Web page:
Arguably integration is the most important phase of the whole M&A process. This phase is action-oriented and requires a strong delivery focus. From an IT viewpoint the CIO needs to perform a balancing act between managing the transition to the new operating environment and keeping current systems going until such time as the new IT infrastructure, systems and organisation can take over. This balance, between development and operational activity, creates a number of challenges for the CIO that have been discussed at length in Chapters 4, 5 and 6.
Frank Vielba, Carol Vielba

11. Post-integration Review

Good project management involves undertaking regular reviews throughout a project as well as a final review, which looks back across the project as a whole and measures the benefits achieved against the objectives set. The final review may be combined with or may precede a review of the lessons learned, which can lead to improvements in practice in the future. However the review is organised, the important point is that it is taken seriously and given importance. Unfortunately this is not always the case and as a result some companies pay a heavy price in the longer term when they are next involved in an M&A.
Frank Vielba, Carol Vielba



12. The Role of the External Consultant

A consultant is someone that provides expert and professional advice. Many of the characteristics and skills that we discuss here apply generally to any management consultant. The focus here, however, is on the consultant that gives expert and professional advice in the area of IT in the context of an M&A project. The advice may be technical or managerial. Based on our research the use of IT consultants in an M&A project is still limited. Despite the evidence of associated IT risks in an M&A project most companies prefer to go alone rather than use external IT consultants. The main reason seems to be that companies associate consultants with high fees and they believe that using own resources is more cost effective than using consultants.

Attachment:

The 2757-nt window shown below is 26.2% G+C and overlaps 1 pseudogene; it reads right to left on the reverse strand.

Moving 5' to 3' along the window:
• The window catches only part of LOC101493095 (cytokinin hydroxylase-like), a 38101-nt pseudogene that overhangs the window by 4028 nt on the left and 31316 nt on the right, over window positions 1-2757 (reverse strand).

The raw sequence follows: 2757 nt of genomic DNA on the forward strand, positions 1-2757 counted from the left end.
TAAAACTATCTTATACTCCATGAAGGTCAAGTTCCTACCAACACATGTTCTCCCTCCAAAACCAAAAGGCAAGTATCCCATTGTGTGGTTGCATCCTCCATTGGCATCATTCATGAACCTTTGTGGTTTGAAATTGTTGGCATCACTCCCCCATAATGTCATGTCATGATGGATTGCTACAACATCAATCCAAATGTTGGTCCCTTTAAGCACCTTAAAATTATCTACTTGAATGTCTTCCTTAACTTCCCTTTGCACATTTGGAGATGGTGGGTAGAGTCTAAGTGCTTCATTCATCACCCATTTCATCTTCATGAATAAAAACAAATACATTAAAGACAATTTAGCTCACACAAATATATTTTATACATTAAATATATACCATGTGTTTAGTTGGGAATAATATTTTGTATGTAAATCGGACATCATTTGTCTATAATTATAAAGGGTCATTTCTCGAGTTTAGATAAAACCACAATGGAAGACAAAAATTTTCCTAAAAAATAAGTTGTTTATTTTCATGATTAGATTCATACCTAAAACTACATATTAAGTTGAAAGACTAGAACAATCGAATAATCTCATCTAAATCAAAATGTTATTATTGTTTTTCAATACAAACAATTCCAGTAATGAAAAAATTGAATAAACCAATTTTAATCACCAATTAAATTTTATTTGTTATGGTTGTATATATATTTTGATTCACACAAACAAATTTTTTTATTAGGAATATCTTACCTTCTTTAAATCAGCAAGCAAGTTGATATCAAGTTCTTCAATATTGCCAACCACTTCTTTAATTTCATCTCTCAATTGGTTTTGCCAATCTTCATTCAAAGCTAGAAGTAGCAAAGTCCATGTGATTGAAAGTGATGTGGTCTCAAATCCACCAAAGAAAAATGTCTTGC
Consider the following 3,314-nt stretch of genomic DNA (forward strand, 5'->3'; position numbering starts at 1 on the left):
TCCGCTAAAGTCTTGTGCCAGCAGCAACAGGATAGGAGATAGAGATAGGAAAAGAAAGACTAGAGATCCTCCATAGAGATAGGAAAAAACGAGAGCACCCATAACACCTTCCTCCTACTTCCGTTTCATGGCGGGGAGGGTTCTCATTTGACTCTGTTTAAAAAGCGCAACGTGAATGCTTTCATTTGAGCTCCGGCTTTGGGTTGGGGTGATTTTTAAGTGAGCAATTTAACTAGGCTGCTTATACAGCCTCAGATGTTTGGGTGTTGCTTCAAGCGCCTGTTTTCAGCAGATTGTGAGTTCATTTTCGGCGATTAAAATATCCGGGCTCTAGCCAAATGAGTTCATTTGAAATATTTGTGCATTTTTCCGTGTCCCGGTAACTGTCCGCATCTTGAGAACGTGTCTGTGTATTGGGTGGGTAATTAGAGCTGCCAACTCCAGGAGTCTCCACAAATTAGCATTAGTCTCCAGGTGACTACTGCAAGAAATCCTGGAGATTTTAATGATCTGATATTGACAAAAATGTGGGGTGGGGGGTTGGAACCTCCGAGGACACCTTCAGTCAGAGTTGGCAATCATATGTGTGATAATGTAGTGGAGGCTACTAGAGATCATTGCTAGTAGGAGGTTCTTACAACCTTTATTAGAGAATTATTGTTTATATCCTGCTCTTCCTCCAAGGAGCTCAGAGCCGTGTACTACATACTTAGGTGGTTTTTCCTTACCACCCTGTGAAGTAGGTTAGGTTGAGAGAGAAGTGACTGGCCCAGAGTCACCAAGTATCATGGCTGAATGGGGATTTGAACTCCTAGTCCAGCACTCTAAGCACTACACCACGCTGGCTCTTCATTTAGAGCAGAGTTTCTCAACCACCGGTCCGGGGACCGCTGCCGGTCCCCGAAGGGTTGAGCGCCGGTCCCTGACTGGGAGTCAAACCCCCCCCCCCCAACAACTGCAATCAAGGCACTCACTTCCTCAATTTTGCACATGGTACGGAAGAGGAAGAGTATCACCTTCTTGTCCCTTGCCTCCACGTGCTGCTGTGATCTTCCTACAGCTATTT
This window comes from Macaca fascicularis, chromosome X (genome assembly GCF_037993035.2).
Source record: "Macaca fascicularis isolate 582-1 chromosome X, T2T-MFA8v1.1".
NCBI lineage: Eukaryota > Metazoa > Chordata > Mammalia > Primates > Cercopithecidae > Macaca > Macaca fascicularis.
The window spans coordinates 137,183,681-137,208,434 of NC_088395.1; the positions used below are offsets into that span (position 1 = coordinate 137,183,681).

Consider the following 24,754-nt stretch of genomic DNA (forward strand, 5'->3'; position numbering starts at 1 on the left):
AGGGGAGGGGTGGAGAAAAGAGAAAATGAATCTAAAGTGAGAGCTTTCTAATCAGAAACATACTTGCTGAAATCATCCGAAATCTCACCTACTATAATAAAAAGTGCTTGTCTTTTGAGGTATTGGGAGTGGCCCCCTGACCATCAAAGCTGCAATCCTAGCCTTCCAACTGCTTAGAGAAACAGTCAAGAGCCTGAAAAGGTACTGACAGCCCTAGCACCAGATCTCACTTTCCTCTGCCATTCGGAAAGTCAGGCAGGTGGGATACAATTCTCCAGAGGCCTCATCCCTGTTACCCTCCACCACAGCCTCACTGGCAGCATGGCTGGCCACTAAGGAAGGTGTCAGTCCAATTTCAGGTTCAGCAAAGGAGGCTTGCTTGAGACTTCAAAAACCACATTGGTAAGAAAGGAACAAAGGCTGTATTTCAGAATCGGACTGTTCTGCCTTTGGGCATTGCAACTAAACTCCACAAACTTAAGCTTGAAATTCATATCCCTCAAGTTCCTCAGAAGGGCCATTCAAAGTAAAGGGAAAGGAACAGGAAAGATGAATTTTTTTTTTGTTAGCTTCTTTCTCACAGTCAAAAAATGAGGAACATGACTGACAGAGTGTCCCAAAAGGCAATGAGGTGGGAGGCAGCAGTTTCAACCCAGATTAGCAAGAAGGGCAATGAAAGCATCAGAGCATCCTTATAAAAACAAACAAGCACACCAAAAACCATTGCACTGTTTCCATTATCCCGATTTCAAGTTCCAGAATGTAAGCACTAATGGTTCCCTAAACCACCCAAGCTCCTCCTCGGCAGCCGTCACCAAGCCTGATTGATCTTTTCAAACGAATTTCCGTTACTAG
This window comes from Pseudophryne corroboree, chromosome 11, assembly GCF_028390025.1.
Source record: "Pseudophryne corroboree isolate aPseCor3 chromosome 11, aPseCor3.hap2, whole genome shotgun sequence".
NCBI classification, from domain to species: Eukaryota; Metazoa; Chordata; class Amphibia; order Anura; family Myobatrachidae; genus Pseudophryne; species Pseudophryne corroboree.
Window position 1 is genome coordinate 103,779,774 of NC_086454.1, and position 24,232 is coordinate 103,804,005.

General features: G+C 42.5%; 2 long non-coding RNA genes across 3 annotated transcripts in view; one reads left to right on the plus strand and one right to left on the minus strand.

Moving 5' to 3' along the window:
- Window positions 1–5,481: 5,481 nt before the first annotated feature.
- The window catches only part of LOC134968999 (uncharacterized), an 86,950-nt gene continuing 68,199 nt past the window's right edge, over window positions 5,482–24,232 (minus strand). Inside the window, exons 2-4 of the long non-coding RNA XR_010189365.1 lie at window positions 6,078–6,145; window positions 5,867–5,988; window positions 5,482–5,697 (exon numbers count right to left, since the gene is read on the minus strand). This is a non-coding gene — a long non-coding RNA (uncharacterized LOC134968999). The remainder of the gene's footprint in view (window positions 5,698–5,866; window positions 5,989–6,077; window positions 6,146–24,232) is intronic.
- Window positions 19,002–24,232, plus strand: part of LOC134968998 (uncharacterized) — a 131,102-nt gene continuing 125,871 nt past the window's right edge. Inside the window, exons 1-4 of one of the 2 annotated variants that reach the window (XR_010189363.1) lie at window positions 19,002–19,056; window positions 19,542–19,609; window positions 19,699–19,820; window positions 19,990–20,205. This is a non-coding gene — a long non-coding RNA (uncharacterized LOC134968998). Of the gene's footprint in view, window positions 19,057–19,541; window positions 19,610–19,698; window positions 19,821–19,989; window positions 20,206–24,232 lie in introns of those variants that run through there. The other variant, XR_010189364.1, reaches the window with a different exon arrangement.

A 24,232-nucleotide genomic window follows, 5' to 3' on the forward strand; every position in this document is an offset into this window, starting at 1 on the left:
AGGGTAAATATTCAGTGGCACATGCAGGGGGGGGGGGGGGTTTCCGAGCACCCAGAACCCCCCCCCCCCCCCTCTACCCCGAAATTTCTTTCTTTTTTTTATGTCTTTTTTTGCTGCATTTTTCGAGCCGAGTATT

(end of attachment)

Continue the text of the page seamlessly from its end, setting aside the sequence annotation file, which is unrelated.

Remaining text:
Frank Vielba, Carol Vielba

13. Conclusions

The economic logic behind M&As is the notion of the creation of greater value through enlarged combined operations than could be achieved separately by the constituent companies or organisations. Anything that threatens the creation of such value must be regarded as a risk that should, if possible, be mitigated. IT is just such a factor: it can account for a very significant proportion of the synergies identified in an M&A. The ability of IT to deliver is central to the success of many M&A deals. Reducing the risks associated with IT systems and operations in an M&A is therefore vital for the overall success of the transaction.
Frank Vielba, Carol Vielba